DDoS/DoS attacks: experience-based insight. Part I
Today everyone knows about DDoS/DoS attacks. The buzz has long spread beyond security testing and is now everywhere: on the internet, TV, etc. You don’t have to be an experienced user to face the consequences of these attacks, when you visit, for example, a favorite news portal and see the “service is unavailable” message, here it is – the DDoS/DoS attack.
Even knowing what the letters DDoS/DoS stand for, do you understand what they mean? DoS means Denial of Service, which is a malicious activity aimed at a web-site to make it unavailable for legitimate users. DDoS means Distributed Denial of Service, which is an attack performed by several computers.
The most often motives for carrying out DDoS/DoS attacks are:
- Political protest
- Unfair competition
- Personal issues
The first DoS attack was registered in September 1996. A few days after the first attack – on September 19th – Carnegie Mellon University computer team of fast response to information security incidents published a brochure about DDoS/DoS attacks. In 1999-2000 when the largest portals like Ebay, Amazon and Yahoo couldn’t handle the attacks the information about them spread around the world. Several years later in 2010 DDoS attacks became notorious again. Hackers started applying them for political protests and attacked the biggest e-commerce systems, like Paypal, Visa and MasteCard. Recently attacks have become more powerful, for example, in 2013 hackers performed a 300 Gbps attack, while in 2014 they reached a record of 400 Gbps.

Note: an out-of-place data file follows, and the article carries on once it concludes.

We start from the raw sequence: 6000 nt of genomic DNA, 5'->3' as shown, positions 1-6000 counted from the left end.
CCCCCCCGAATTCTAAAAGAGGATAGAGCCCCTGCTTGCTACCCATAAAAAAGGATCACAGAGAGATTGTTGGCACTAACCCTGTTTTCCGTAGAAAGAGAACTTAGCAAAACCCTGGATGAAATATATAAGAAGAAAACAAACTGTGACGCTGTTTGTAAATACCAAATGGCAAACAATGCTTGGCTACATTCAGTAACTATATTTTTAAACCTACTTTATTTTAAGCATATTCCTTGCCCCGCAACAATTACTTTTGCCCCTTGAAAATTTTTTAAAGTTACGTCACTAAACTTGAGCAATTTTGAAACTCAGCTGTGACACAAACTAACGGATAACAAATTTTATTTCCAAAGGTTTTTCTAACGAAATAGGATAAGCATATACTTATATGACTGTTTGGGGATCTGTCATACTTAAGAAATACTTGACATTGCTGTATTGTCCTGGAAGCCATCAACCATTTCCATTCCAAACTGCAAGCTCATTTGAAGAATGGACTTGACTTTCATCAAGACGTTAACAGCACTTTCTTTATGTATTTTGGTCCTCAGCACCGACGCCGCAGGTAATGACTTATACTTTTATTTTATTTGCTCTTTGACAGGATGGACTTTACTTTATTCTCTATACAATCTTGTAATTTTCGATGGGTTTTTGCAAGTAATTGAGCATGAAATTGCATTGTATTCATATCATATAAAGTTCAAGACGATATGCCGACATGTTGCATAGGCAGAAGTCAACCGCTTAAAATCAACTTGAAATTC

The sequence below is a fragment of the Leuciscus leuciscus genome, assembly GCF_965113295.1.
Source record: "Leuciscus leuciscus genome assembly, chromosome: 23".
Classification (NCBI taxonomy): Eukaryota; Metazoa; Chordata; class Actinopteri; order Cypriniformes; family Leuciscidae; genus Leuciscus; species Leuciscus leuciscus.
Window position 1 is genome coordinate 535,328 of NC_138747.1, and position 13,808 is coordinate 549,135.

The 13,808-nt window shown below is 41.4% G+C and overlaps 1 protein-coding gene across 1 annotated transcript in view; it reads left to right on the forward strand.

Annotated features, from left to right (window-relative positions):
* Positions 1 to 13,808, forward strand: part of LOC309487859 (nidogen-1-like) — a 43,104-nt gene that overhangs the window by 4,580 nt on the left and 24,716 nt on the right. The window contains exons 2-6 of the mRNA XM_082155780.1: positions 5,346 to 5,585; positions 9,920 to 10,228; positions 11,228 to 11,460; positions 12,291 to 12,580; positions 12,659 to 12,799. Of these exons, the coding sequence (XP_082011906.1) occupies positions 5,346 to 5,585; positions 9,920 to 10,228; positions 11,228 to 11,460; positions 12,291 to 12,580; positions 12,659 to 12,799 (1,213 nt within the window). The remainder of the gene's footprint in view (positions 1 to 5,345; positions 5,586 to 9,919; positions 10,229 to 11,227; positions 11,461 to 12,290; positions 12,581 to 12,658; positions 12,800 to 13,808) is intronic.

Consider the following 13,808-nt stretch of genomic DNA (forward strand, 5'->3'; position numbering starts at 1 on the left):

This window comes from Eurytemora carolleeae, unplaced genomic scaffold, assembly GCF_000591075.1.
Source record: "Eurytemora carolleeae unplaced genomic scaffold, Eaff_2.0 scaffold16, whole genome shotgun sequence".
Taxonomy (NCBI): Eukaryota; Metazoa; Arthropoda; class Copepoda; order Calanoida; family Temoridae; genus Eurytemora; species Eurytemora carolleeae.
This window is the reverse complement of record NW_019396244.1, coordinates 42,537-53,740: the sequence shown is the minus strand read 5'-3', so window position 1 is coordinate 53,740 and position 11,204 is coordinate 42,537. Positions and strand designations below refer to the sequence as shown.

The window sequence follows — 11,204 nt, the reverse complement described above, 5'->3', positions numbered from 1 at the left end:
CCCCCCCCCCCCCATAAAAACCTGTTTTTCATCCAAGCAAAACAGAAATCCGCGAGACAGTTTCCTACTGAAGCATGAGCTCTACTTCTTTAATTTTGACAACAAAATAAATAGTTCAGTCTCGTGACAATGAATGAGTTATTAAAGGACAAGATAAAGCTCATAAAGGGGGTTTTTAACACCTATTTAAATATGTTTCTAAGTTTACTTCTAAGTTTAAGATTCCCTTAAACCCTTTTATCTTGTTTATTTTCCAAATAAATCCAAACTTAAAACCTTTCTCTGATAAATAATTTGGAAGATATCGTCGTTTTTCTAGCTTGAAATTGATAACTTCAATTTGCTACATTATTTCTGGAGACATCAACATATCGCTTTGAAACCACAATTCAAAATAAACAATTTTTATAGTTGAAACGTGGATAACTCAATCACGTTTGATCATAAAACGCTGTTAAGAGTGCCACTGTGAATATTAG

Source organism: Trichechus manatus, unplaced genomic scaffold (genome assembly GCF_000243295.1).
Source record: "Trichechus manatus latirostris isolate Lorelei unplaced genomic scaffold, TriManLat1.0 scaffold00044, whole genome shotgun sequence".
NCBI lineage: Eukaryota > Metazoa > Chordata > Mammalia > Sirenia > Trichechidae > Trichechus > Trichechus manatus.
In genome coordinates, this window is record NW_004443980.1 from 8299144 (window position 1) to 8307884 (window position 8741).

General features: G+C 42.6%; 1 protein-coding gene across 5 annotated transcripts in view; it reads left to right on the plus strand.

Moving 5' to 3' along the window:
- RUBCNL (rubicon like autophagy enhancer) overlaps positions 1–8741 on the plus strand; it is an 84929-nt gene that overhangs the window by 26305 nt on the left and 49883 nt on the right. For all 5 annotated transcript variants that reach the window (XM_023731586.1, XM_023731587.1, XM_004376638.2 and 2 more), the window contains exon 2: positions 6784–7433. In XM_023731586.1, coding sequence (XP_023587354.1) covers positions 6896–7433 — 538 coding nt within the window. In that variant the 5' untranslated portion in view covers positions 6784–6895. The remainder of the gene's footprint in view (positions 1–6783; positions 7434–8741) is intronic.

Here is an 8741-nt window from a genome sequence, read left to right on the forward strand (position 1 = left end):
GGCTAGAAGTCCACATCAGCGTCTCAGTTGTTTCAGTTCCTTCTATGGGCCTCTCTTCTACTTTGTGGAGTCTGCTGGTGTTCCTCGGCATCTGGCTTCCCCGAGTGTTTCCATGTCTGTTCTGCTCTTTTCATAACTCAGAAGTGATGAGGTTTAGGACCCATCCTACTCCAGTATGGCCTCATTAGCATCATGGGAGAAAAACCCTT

DoS attack: behind the scenes
Today all attacks can be divided into three big categories depending on the target:
- Server network connection attacks
- Server CPU time attacks
- Server memory attacks
Server’s network connection attacks are aimed at server bandwidth. Hackers generate a huge stream of spurious traffic towards the goals, applying botnet or vulnerable internet servers. The attack can be compared with a traffic jam with stuck ambulance; ambulance here means connections of legitimate clients. On the scheme below you can see how the attacks with vulnerable DNS servers are performed.
From the technical viewpoint channel attacks are very difficult. They shouldn’t run for a long period, otherwise they can harm the hacker’s system itself. Protection against these attacks is very pricey. A company has to buy expensive equipment to detect and block the attacks, or it addresses a 3rd party security provider.
Still, users should understand that this kind of attacks cannot be aimed at a blog, because the cost of the attack performance and the result are not equal.
In the next blog post we’ll cover the topics of server CPU time and server memory attacks.